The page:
It’s here! It’s here! It’s finally release day for ONLY BETWEEN US!
That’s right, blog friends. I’ve been SOOOOOO not patiently awaiting this day since putting Ferrera’s debut novel, SPIRAL, down a couple of months ago. Realistic NA angst where NICE boys finish first? Um, yes please!
My (5 STARS) review of ONLY BETWEEN US is coming shortly. Today I’ll treat you to some excerpts that will have you ready to read the whole shebang.
Sharing is caring, my friends. Tweet it. Facebook it. Just let your reading friends know about SPIRAL and ONLY BETWEEN US.
If you know a 7-12 teacher, college professor, social worker, psychologist, or someone in a similar profession, they will see SO much truth in Ferrera’s books. Trust me…they’re plenty entertaining (and hot…don’t forget the hot). Mostly, they’re SERIOUSLY respectful of characters in past or present abusive relationships and for ones that struggle with mental illness.
Last semester, Romy escaped from an abusive relationship with the guy she’d thought was the man of her dreams. This semester she’s putting herself back together, determined to reclaim her passion for art and for life. When she signs up for a painting class at the local art co-op, the possibility of passion becomes very real — in the form of her teacher, Caleb. Both mysterious and seriously hot, Caleb bares his soul on his canvases, and Romy’s fascinated by what she sees.
Caleb is just trying to keep his head above water. Caring for his traumatized, unstable sister is getting harder every day, and his paintings are so dark and bleak that no one is buying. Teaching classes at the co-op is no longer enough, and now he’s going to have to sell more than just his art to the wealthy, sex-starved women in his classes. But when Romy comes along, she makes everything more complicated. She sees the truth in his paintings — a truth no one else has realized, until now.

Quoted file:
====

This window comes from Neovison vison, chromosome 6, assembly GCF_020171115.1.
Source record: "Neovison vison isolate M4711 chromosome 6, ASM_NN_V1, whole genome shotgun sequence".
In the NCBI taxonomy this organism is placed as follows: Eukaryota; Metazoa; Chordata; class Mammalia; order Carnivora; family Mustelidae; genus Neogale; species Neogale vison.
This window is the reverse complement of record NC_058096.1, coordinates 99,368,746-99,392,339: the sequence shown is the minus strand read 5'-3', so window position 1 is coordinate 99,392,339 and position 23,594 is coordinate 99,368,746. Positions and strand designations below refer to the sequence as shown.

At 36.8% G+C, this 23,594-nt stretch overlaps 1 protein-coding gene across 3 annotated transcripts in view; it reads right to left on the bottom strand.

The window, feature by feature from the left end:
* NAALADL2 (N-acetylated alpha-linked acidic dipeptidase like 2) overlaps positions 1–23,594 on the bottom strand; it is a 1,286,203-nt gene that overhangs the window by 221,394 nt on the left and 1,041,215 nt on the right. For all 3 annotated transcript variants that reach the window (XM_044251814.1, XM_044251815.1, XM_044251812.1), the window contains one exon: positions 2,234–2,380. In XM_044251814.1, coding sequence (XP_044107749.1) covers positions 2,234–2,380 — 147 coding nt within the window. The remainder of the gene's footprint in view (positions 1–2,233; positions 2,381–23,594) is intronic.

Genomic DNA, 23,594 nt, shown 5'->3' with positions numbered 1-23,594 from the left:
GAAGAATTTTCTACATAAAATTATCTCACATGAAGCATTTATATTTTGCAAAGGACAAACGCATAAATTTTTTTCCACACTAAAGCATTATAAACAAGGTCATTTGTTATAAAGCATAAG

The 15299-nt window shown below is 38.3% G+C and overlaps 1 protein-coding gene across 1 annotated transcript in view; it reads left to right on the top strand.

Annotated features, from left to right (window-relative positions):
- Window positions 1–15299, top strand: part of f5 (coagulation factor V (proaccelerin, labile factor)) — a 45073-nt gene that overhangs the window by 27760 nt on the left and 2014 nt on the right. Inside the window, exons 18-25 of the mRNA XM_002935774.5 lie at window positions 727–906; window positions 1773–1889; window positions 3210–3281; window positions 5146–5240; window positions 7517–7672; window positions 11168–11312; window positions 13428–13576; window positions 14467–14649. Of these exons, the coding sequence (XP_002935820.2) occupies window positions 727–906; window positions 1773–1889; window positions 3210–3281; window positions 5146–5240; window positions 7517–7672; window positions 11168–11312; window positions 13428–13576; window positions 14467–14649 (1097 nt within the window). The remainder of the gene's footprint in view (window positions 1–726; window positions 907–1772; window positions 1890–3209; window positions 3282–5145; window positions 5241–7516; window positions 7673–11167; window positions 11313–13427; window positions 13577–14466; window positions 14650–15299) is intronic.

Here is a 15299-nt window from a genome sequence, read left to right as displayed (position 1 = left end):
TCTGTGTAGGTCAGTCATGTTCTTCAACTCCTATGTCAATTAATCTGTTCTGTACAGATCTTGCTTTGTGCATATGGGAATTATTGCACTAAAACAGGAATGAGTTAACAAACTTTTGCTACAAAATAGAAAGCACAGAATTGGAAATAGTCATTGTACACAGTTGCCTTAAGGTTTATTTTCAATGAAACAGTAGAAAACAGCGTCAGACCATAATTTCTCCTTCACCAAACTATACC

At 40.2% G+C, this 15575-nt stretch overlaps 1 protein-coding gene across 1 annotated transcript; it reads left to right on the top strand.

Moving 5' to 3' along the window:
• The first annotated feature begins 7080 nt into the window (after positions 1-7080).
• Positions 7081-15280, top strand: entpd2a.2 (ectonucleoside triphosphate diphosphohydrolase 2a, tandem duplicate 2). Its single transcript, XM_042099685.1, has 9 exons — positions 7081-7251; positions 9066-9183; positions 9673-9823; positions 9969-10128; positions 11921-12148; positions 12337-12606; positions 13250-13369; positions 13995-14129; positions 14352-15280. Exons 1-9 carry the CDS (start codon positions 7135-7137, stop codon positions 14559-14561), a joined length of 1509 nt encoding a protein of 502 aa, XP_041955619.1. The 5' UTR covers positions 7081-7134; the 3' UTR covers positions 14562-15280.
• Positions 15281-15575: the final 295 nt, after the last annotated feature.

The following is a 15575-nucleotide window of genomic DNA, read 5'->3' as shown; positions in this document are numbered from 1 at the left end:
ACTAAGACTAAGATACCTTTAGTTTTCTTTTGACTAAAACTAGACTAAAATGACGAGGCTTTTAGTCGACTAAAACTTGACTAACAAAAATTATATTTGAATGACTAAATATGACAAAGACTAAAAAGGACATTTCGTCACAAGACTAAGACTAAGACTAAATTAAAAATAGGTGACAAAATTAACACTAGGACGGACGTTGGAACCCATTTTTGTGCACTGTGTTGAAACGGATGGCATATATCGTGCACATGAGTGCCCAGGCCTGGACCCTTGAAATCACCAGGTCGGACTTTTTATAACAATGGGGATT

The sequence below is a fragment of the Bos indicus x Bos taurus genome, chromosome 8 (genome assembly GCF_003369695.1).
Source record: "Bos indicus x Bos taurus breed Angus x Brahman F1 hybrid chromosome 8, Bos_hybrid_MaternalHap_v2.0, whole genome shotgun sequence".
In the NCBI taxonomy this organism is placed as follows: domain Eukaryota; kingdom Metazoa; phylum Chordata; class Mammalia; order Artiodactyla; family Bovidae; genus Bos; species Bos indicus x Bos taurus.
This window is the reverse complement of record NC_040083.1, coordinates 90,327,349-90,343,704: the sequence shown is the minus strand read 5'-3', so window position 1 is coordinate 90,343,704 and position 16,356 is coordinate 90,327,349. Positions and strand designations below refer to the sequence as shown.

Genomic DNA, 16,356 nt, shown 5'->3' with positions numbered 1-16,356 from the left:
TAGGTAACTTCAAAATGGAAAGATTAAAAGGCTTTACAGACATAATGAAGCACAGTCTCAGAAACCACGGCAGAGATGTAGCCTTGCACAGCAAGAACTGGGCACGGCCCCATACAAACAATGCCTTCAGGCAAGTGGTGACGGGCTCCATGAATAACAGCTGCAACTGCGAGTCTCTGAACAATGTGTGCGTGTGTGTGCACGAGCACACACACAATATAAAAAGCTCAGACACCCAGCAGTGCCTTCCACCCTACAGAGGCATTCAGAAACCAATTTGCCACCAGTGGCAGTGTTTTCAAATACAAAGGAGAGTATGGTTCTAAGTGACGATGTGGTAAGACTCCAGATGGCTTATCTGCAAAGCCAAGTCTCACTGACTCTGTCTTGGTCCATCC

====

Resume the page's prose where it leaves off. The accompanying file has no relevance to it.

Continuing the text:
Romy and Caleb might have a real shot together — one that could heal them both. But when ghosts from their pasts re-emerge, determined to keep them apart, will they be strong enough to hold on to each other?
From Romy’s perspective #1:
The stairs creak and we look up to see a guy coming down the steps. He looks to be in his mid-twenties, maybe a few years older than I am, and he moves with the careless grace of an athlete.
“Holy hotness,” breathes Jude, mimicking my thoughts perfectly. It’s not that I’m on the prowl, but in this life, there are a few objective truths, and this guy’s attractiveness is one of them. His jeans hang from his lean hips and are stained with paint. A similarly decorated t-shirt clings to his frame, and there’s a smear of blue on his tanned, muscular forearm. He has chin-length, chocolate brown hair, but he’s pulled some of it away from his face in a partial ponytail high on the back of his head. And that gives us a perfect view of his wolf-gray eyes, which skate over us with mild interest as he descends the stairs and walks toward us.
“You guys here for my class?” he asks, nodding toward the classroom. Oh my God. He’s the teacher.